The Rainbow

It’s been mighty quiet at Fiore Farms with this seemingly endless spell of heat, heat, heat. Last night I snuck out to ride Mystic in the twilight. We had a beautiful journey through the woods, fireflies lighting our way. The only thing marring it was Mystic’s attempts to swerve toward trees and run beneath low-hanging branches. I feel fairly certain he was hoping to knock me off—not typical behavior for him at all; he’s usually a perfect gentleman. But the heat has made him cranky lately, and I don’t really blame him.

Before our ride, while I was tacking Mystic, a rainstorm shook a few raindrops on us. It left a gigantic rainbow in its wake—maybe a peace offering for the weeks and weeks of sweltering weather. I grabbed my camera and caught the rainbow landing in the trees.

You can see James walking in the foreground, nearly unrecognizable without his trademark cowboy hat and jeans. He’d just finished mucking all the sheds and wasn’t exactly in a sky-gazing mood. But when I called out, “James, look—a rainbow!” he stopped and turned. A grin traveled across his face. “We’ve had a lot of rainbows lately. “

“It’s a good sign,” I said.

“I think so,” he agreed, then headed to the house to drink a gallon of water to replenish what he’d sweated out.

The rainbow lingered for a few more minutes, thinning and blurring, until it faded into the clouds.

When I looked at the photo on my computer that night, I noticed what I’d missed in real life: a second, paler rainbow, even bigger than the first.

Two good signs.

The Eternal Country of the Heart

A few weeks ago I received an extraordinary gift from a Fiore Farms boarder, Margaret Bednar, who happens to be a phenomenal photographer as well as a thoughtful human being. She gave me a matted and framed photo of Mystic that she took last fall. Margaret is experimenting with large framed prints, with the intent of selling some. I was the lucky beneficiary of her first experiment; needless to say, the photo hangs in a place of honor in my house.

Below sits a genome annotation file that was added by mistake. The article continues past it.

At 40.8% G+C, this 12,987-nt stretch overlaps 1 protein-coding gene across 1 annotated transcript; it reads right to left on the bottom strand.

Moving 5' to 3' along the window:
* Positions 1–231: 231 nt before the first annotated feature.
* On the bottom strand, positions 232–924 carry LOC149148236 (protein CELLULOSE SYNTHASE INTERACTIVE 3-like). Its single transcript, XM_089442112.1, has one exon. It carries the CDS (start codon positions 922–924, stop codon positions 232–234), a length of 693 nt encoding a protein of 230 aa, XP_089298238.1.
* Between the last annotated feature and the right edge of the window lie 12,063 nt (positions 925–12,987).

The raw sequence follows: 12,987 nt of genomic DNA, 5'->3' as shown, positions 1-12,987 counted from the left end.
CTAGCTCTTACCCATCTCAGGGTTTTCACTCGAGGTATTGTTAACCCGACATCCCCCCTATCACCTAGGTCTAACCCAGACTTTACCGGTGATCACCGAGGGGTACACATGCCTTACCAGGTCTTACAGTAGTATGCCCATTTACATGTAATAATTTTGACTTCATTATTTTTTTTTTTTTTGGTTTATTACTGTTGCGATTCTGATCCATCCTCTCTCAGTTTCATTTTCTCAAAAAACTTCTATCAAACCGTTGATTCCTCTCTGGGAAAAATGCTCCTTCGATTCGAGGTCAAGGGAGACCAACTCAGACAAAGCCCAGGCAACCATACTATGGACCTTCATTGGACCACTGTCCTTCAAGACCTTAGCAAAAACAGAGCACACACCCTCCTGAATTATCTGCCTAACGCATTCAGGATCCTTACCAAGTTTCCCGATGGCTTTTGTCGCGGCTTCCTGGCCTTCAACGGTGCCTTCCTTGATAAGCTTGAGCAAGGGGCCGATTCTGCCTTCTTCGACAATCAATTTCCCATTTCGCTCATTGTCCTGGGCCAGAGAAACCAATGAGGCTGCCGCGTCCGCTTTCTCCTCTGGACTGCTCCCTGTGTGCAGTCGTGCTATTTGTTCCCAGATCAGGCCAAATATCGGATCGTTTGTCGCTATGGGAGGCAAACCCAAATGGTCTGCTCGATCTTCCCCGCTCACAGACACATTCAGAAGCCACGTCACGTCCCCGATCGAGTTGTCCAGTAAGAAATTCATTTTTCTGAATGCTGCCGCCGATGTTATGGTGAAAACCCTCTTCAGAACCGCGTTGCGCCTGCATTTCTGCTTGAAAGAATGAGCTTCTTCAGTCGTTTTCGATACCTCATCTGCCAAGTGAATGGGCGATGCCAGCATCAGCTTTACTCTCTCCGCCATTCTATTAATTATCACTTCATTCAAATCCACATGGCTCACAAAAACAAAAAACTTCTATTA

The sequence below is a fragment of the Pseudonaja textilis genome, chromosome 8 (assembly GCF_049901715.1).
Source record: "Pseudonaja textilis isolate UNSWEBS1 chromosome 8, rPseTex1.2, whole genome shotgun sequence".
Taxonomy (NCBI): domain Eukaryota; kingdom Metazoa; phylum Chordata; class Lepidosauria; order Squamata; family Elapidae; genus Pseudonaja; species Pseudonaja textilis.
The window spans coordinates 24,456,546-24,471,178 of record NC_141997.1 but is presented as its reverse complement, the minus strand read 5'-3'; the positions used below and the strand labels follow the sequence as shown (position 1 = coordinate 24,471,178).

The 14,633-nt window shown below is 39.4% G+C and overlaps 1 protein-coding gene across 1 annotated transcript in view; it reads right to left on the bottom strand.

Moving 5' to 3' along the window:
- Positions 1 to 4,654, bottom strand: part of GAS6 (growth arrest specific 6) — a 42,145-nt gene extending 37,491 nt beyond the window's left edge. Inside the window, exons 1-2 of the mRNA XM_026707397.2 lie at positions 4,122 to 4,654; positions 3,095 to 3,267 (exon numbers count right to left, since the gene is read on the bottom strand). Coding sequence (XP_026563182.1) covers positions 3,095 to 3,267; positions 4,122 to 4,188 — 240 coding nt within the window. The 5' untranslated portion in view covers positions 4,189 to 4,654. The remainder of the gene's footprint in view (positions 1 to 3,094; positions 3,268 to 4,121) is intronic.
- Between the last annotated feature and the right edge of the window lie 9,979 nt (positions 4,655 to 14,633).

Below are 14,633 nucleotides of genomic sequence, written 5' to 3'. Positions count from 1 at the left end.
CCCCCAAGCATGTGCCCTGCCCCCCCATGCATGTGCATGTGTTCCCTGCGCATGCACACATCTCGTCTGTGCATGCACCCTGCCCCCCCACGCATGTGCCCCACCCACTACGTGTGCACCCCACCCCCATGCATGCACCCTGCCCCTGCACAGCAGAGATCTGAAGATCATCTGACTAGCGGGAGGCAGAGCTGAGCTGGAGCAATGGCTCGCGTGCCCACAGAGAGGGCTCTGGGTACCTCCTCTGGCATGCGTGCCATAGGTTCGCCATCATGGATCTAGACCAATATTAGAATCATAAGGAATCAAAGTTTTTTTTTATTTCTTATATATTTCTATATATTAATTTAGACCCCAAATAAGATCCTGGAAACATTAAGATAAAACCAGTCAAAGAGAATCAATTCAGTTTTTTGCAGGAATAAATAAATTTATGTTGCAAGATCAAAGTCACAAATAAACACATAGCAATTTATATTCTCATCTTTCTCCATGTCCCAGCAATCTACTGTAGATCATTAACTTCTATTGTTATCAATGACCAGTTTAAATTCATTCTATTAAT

Margaret perfectly captured the essence of Mystic, from his solemn faraway gaze to his muscly wide-legged stance. The nuanced grays, blacks, and whites enhance his ethereal, old-soul presence. Every time I walk past the photograph, I fall in love with Mystic all over again.

The beauty of this black-and-white photograph got me thinking about my other favorite photos, taken by my sister Abigail. They capture the greatest love in my life—my son, Gabe, who turned 23 today. He told me this morning that he’s been thinking a lot about childhood memories and feeling a little sad. Why? I asked. “Because I’ve realized they’re just memories—that you can’t go back.”

It’s true: you can’t go back, but you can treasure photos of stolen moments, fleeting smiles, glimpsed spirits, allowing you to collapse time and live in the eternal country of the heart.

What Heat?

There’s been a North Carolina heat wave in the last few days—Friday topped the charts at 104 degrees. Today reached almost 100 degrees, but that didn’t get in the way of lessons at Cooler Horsemanship. James and his students got started at 8 AM to beat the full-bore heat. I sat in the relative coolness of the grandstand, bottle of ice water in hand, and marveled at the tenacity of horses and horse people. By 10 AM I headed home to central air conditioning, but James and his students were still going strong. Hats off to all of you!

Nancy and Joker practice lunging

Kim and her daughters with their Rocky Mountain Horses (Freedom, left, and Rhett)

Emy gives Freedom the signal to back up—a wiggling lead rope

The chaps must go on, even in a heat wave

Shelby (left) and Hope join the fun in the arena

Ila with an elevated Rhett

Chillin’ on the pedestals